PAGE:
For instance, imports from our neighboring economies are not competition that we should fear. Rather, such imports are part of the vital components and inputs that make the national and regional supply chains stronger and more competitive. This means a completely diﬀerent approach to regional cooperation in trade and investments and a diﬀerent approach to calculating trade ﬂows.
We need to understand and measure trade ﬂows in terms of value-added and jobs. If we understand where the jobs and value-added are being created in the global supply chain, we will begin to formu- late policies, strategies and business models very diﬀerently. This requires diﬀerent expertise and diﬀerent areas of cooperation between business and government, that is equal to the challenges of a fast-changing global economy.
To sum up, viewing the world in terms of global supply chains and networks brings forth new perspectives of how to frame our own production, consumption and distribution models. This new understanding will be critically important to meeting one of the major challenges of the road ahead in Asia: that of job creation. Our needs in this area are clear, particularly for countries like Malaysia that have rising populations. This is a challenge not only of quantity, but also of quality.
Job creation is a collaboration between policymakers and the business community. Business identi- ﬁes its needs in terms of labour and skills along the supply chain; but government has a key role in the supply of skilled labour, and the training of the future workforce. Moreover, this is not a static game; it is a balance that is recalibrated many times as the economy develops. We need to ensure that business and government are actively collaborating to make this happen.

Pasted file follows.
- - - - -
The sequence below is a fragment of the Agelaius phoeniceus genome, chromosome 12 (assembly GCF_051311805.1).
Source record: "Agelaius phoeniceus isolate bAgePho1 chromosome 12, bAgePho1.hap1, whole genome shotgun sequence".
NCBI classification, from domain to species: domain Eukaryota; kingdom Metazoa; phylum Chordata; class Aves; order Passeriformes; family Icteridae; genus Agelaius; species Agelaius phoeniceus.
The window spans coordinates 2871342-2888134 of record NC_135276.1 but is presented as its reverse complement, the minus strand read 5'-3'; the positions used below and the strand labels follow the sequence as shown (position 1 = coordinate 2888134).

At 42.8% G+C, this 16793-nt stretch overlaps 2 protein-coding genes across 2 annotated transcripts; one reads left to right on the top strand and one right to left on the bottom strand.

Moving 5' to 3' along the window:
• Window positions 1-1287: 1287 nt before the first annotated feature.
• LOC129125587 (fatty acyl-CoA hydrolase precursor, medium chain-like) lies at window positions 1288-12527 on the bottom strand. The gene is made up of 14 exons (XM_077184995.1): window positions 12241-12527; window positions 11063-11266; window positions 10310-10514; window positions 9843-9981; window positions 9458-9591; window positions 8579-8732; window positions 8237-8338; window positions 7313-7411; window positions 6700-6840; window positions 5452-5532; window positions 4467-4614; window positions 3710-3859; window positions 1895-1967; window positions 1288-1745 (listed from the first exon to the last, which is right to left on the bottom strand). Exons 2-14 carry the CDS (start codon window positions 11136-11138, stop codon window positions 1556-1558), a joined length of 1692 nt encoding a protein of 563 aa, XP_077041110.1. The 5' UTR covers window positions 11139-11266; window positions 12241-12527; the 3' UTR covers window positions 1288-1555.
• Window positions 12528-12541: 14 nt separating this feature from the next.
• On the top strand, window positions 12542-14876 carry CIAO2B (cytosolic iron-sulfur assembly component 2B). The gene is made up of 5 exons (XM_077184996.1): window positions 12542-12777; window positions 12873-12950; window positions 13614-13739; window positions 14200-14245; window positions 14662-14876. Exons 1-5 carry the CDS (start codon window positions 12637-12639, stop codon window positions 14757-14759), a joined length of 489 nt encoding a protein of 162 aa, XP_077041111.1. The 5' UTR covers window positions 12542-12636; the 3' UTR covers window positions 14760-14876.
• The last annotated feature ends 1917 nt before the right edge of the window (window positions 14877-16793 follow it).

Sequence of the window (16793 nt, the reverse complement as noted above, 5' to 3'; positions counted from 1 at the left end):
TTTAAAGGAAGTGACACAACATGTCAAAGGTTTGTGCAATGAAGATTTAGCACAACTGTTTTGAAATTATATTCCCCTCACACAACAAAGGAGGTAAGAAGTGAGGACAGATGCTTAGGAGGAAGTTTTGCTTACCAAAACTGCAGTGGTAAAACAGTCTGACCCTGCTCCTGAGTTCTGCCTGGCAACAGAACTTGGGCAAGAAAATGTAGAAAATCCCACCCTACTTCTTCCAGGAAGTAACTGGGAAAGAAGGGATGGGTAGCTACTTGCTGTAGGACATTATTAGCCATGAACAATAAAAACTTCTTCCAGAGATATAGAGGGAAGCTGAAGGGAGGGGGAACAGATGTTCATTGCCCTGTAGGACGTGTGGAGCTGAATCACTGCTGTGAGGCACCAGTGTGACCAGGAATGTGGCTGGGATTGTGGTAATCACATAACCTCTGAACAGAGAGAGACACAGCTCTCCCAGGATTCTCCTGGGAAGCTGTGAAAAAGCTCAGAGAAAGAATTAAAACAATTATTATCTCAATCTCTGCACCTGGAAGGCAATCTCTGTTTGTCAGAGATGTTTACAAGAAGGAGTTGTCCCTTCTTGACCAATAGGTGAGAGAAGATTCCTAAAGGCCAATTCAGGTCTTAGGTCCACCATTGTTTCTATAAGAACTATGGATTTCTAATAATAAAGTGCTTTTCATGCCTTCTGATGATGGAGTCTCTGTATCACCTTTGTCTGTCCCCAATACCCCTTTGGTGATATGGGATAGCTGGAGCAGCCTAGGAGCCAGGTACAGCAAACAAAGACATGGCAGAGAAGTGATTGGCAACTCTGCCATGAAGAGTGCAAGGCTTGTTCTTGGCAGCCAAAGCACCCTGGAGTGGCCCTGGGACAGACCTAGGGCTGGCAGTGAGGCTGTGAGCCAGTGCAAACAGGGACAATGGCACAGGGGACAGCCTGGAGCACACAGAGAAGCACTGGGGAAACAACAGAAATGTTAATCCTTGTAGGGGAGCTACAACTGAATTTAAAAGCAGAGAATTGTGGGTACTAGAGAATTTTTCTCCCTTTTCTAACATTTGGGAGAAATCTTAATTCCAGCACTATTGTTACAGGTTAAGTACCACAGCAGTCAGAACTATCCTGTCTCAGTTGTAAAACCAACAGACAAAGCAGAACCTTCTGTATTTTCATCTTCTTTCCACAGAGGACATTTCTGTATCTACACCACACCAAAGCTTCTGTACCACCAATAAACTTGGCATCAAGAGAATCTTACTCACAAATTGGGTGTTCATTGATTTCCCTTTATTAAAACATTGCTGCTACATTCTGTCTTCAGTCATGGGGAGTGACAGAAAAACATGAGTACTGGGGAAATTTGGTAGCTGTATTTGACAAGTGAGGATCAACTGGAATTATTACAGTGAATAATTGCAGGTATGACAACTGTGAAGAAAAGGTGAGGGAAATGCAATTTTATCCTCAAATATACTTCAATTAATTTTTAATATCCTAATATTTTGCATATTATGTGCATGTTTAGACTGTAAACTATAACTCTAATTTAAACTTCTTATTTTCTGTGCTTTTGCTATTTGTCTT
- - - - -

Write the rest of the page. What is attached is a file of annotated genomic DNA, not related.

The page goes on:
Now as we move further into the twenty-ﬁrst century, we are seeing that supply chains are becoming more inﬂuential, and we are able to understand the links between supply chains and job creation. At the same time, the links between job creation and people’s sense of prosperity in the new economic landscape are also becoming evident.
I believe that getting the nexus of supply chains, jobs, and people’s sense of prosperity right is one of the great challenges of our time – and one that deserves all our eﬀorts and attention. I will continue to study the issue with great interest, and hope that you will also share your insights, as we join hands to seek the best ways to serve our global community.
Thank you once again to Khazanah for the wonderful hospitality, the chance to see so many friends in Kuala Lumpur, and this valuable forum for sharing my thoughts on global supply chains. I look forward to our continued dialogue.